ELBURN – Those who knew Michael D. Fairbanks say they are heartbroken that the 19-year-old died Tuesday at an Elburn home.
“We are all very cheated by this loss,” said Nancy Mullen, executive director of Youth Outlook, an organization committed to providing a safe, supportive and respectful environment for adolescents, whether they identify as gay, lesbian, bisexual, transgender or questioning.
Fairbanks was Youth Leader of the Year in 2009 for his work with the Youth Outlook organization. Mullen said Fairbanks was generous with his time and, along with Mullen, spoke to groups about student rights issues.
“He was very active in his own school in terms of helping with bullying work and drawing attention to that issue, so schools would be a safe environment,” Mullen said.
Fairbanks, whose last known address was in the 1700 block of Jeanette Avenue in St. Charles, was found unresponsive Tuesday in a house in the 300 block of West Nebraska Street. Elburn and Countryside Fire Department paramedics found him dead when they responded to the house about 3:35 p.m., according to a news release.
Elburn Police Chief Steve Smith said Fairbanks was found in the home of a friend he was visiting. Fairbanks’ friend came home from work and thought he was sleeping at first, Smith said.
“There doesn’t seem to be any foul play,” he said. “There was nobody with this person when he died as far as we know.”
Smith said police are in the early stages of the investigation. Police are interviewing family members to see whether there’s a history of illnesses, and toxicology tests will be performed.
Fairbanks’ aunt, Deyanne Gabriel of West Chicago, said her nephew was involved in activities including the National Honor Society, the honors French club and honors music classes. He graduated early from high school in January 2012 and was concerned with the environment, economics, politics and current events.
Gabriel said Fairbanks was studying full time at Elgin Community College to complete his general education credits before going to the University of Colorado Boulder, where he already had been accepted. She said he had hoped to study business.
She described Fairbanks as mellow, bright, happy, caring and funny. He had tons of friends, and he cared a lot about animals. He was family-oriented and came from a tight-knit family, she added.
“He was a real caring kid,” she said. “He’d give you the shirt off his back. For a young 19-year-old, he kind of had an old soul to him, I thought.”
Paolo Mazza said he had known Fairbanks since both were middle school students. Mazza, now working at an internship in Florida, said he was stunned to hear of his friend's death. He credited Fairbanks with making positive change at St. Charles East, and that Fairbanks had targeted bullying, in particular.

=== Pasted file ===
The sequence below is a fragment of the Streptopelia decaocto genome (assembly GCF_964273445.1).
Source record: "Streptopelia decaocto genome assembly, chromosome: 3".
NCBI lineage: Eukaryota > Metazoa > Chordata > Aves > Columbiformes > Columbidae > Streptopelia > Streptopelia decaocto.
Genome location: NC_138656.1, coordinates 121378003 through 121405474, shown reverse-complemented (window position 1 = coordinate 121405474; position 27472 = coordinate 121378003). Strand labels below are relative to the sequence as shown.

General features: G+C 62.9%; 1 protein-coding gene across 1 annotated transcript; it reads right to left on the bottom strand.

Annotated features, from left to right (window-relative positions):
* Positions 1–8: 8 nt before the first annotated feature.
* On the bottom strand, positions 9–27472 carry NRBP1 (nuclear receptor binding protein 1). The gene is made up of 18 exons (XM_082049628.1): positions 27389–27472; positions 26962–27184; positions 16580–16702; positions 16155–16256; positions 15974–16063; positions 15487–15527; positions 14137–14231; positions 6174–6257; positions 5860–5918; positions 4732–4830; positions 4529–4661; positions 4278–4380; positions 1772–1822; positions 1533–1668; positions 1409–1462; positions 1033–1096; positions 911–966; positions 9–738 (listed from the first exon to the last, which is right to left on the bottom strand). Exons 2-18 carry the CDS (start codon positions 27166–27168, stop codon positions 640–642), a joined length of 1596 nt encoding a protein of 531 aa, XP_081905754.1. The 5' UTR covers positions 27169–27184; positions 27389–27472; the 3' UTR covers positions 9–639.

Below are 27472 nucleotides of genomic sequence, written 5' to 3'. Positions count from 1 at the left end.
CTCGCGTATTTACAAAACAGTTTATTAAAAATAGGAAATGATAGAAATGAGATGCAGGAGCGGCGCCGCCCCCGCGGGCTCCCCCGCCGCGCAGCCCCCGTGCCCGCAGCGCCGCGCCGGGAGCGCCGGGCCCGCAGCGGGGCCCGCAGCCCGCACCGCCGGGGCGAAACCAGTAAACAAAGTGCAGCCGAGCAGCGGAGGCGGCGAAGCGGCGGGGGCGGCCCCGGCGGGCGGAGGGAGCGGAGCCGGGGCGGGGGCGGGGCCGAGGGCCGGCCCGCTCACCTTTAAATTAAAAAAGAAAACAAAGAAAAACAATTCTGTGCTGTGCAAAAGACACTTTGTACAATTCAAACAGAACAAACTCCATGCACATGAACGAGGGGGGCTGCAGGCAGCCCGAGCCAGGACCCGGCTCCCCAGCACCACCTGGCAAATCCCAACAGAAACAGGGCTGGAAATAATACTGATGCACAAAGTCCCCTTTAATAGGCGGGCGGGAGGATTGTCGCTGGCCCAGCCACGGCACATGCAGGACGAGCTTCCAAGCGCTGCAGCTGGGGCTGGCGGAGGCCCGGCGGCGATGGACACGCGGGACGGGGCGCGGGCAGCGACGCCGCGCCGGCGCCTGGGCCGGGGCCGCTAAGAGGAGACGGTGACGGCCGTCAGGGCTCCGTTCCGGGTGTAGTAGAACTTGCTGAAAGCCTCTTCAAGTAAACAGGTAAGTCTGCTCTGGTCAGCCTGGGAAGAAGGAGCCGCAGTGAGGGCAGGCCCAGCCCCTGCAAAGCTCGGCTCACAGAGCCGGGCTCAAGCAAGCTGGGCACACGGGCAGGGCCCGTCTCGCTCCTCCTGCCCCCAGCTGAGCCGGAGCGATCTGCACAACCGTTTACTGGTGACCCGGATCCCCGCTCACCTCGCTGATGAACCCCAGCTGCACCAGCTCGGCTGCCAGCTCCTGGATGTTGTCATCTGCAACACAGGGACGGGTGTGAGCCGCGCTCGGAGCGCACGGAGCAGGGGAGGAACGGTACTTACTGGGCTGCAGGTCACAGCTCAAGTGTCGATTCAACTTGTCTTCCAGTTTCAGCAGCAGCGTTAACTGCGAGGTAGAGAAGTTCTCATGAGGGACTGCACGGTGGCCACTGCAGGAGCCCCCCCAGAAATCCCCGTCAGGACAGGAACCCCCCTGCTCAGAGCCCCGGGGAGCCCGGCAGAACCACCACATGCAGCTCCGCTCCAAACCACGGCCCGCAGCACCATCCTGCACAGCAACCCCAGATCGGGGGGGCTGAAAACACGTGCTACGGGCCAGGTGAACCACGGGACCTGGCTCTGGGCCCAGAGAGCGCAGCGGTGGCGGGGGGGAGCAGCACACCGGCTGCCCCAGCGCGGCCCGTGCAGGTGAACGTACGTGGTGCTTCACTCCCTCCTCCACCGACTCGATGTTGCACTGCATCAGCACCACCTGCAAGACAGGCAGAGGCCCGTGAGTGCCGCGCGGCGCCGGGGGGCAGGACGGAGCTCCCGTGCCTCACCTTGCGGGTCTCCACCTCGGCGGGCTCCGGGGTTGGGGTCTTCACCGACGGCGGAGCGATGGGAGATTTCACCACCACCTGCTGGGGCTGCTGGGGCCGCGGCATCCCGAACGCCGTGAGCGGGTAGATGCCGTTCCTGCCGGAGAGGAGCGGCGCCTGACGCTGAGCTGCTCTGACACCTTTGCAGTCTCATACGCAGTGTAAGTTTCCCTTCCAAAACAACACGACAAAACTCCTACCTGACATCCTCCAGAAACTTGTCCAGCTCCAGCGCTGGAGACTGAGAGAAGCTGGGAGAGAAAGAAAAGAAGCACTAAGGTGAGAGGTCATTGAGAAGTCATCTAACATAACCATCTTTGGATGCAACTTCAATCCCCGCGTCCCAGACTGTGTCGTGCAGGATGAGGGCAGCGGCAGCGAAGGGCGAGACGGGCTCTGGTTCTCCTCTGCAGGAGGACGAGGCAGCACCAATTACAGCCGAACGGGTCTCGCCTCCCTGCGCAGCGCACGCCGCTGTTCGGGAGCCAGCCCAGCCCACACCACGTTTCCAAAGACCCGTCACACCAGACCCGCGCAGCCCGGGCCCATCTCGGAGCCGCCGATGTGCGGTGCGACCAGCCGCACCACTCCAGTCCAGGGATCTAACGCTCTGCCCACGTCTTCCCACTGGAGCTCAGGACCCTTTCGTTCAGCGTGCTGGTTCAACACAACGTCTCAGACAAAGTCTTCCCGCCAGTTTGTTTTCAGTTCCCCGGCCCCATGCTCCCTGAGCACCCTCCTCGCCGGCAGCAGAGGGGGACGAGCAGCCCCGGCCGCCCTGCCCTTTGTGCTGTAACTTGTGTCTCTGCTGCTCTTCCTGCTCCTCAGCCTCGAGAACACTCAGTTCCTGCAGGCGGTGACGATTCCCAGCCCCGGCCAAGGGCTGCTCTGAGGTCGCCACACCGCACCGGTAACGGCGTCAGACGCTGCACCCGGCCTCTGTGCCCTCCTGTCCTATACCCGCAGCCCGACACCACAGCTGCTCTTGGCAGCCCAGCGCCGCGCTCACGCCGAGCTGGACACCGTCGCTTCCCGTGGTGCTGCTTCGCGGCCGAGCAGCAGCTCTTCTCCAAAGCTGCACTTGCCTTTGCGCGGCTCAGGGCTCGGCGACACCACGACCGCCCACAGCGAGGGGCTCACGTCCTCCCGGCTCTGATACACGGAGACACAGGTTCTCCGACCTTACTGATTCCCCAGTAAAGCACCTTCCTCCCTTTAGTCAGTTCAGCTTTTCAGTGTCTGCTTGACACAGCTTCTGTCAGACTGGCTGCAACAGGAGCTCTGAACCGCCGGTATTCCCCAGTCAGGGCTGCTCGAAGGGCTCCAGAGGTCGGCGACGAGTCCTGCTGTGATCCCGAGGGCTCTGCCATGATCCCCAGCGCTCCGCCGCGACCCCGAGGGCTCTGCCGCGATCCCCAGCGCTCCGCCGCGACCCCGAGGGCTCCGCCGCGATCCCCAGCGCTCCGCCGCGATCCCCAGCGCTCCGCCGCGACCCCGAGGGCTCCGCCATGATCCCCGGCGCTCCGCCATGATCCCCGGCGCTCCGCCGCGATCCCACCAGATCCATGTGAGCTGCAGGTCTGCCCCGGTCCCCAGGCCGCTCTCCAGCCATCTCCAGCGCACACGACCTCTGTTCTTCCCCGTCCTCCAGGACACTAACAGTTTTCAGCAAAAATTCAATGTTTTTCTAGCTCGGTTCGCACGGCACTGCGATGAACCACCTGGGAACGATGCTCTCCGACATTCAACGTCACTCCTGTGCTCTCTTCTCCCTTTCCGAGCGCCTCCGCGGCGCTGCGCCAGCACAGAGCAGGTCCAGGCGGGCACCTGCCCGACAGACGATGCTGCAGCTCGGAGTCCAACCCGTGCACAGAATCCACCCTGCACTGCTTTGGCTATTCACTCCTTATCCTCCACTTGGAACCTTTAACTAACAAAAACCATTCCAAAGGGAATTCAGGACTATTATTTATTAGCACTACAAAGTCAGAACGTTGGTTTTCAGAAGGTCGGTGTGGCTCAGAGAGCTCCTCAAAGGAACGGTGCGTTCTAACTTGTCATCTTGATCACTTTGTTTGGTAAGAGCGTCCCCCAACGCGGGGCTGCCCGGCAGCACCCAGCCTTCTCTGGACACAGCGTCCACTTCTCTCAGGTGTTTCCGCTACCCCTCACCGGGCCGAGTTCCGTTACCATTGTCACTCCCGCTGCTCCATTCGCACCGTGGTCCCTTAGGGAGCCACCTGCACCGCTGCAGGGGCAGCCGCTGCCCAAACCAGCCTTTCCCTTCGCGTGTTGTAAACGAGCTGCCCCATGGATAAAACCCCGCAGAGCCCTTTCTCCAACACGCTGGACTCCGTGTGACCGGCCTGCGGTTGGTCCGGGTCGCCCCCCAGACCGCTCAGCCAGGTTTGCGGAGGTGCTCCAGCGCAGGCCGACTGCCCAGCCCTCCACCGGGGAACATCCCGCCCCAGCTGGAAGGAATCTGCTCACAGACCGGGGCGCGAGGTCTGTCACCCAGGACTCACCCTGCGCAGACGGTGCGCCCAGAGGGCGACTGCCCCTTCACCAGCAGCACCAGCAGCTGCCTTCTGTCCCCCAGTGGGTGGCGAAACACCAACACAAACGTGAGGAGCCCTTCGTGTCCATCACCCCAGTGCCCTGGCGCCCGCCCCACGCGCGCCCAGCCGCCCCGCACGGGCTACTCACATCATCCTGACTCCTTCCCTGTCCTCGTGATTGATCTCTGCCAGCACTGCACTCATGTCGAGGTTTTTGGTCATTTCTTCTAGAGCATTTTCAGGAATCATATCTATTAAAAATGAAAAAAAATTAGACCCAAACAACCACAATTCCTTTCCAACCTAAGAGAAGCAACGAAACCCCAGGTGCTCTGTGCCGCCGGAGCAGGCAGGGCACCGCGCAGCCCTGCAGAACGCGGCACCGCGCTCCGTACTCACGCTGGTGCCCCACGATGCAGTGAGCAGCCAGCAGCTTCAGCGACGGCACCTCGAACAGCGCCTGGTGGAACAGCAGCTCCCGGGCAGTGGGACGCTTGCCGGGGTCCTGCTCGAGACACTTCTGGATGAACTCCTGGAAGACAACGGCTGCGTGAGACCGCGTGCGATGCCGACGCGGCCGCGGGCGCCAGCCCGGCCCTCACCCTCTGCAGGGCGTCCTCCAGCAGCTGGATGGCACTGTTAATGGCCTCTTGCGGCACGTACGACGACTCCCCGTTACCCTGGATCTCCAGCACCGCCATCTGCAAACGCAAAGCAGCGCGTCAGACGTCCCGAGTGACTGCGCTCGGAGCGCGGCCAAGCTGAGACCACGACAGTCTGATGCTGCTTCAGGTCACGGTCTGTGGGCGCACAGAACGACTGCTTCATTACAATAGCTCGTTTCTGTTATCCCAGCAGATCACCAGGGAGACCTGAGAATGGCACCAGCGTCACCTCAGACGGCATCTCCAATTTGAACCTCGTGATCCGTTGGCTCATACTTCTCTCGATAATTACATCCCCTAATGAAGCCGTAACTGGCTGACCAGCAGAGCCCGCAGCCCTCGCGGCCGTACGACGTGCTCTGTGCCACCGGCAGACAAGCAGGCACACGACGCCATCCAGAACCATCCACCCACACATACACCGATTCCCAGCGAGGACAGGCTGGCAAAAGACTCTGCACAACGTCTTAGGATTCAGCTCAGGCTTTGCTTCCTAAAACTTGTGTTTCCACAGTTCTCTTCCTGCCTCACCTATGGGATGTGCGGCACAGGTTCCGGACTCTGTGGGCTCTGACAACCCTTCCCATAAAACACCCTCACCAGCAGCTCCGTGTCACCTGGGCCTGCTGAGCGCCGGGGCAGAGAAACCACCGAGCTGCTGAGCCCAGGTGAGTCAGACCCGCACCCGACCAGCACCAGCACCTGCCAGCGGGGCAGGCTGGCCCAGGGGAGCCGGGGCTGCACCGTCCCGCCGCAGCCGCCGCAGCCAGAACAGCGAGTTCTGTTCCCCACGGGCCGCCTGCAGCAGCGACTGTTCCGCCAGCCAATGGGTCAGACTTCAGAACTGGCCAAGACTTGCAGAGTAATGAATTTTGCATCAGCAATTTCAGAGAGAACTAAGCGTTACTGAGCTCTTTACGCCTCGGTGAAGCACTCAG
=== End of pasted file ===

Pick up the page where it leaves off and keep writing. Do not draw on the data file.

"He made it clear that he wanted bullying to be a thing of the past at our high school," Mazza said. "He eradicated a lot of it. ... We owe a lot to him, really."
Mullen described Fairbanks as very kind and generous and as one of the smartest young men she has worked with. He had a beautiful spirit and soul, she said.
“People gravitated toward him,” Mullen said. “He was a leader.”
Renee Koch, a social worker at St. Charles East, said she was “deeply saddened by the loss of Michael Fairbanks.” She lauded his work with the school’s Gay-Straight Alliance.
“He was a true visionary and advocate for the LGBT community,” Koch said. “His leadership of GSA at East High School brought such an awareness to issues like diversity and bullying. He truly wanted peace and happiness in this world. I will never forget his smile and the lives he touched here.”
Tracy Whiteside, education manager at Fox Valley Repertory, knew Fairbanks since 2007, when the youth ensemble performed “Annie Junior.” She remembers him as a shy kid with a gorgeous voice who came out of his shell and played a lead role in “Oliver” a year later. He played the Tin Man in “The Wizard of Oz” in 2010, she said.
“I couldn’t think of anyone more perfect for that role,” Whiteside said.
She said she is heartbroken over his death.
“I just don’t have the words to say how horrible I feel for him and his family,” she said.
• Kane County Chronicle reporter Nicole Weskerna and news editor Al Lagattolla contributed to this report.